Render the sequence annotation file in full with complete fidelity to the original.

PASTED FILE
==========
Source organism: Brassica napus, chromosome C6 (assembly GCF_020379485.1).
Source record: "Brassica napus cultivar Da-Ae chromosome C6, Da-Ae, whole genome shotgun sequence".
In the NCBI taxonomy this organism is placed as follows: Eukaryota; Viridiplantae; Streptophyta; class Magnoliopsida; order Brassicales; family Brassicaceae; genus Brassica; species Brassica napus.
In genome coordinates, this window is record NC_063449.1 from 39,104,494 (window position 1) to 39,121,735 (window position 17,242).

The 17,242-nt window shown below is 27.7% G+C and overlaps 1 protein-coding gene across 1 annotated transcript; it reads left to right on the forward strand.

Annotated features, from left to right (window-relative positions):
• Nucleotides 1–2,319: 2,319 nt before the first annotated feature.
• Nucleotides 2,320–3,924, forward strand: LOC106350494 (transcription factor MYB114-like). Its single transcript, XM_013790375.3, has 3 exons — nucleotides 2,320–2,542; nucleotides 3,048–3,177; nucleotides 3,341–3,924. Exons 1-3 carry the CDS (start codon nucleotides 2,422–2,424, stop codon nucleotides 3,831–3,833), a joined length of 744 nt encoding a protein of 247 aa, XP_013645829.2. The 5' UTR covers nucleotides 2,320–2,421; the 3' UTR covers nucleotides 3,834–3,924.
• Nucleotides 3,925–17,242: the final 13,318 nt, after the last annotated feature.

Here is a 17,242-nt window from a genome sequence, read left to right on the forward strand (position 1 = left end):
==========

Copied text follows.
Source organism: Brassica napus, chromosome C6 (assembly GCF_020379485.1).
Source record: "Brassica napus cultivar Da-Ae chromosome C6, Da-Ae, whole genome shotgun sequence".
In the NCBI taxonomy this organism is placed as follows: Eukaryota; Viridiplantae; Streptophyta; class Magnoliopsida; order Brassicales; family Brassicaceae; genus Brassica; species Brassica napus.
In genome coordinates, this window is record NC_063449.1 from 39,104,494 (window position 1) to 39,121,735 (window position 17,242).

The 17,242-nt window shown below is 27.7% G+C and overlaps 1 protein-coding gene across 1 annotated transcript; it reads left to right on the forward strand.

Annotated features, from left to right (window-relative positions):
• Nucleotides 1–2,319: 2,319 nt before the first annotated feature.
• Nucleotides 2,320–3,924, forward strand: LOC106350494 (transcription factor MYB114-like). Its single transcript, XM_013790375.3, has 3 exons — nucleotides 2,320–2,542; nucleotides 3,048–3,177; nucleotides 3,341–3,924. Exons 1-3 carry the CDS (start codon nucleotides 2,422–2,424, stop codon nucleotides 3,831–3,833), a joined length of 744 nt encoding a protein of 247 aa, XP_013645829.2. The 5' UTR covers nucleotides 2,320–2,421; the 3' UTR covers nucleotides 3,834–3,924.
• Nucleotides 3,925–17,242: the final 13,318 nt, after the last annotated feature.

Here is a 17,242-nt window from a genome sequence, read left to right on the forward strand (position 1 = left end):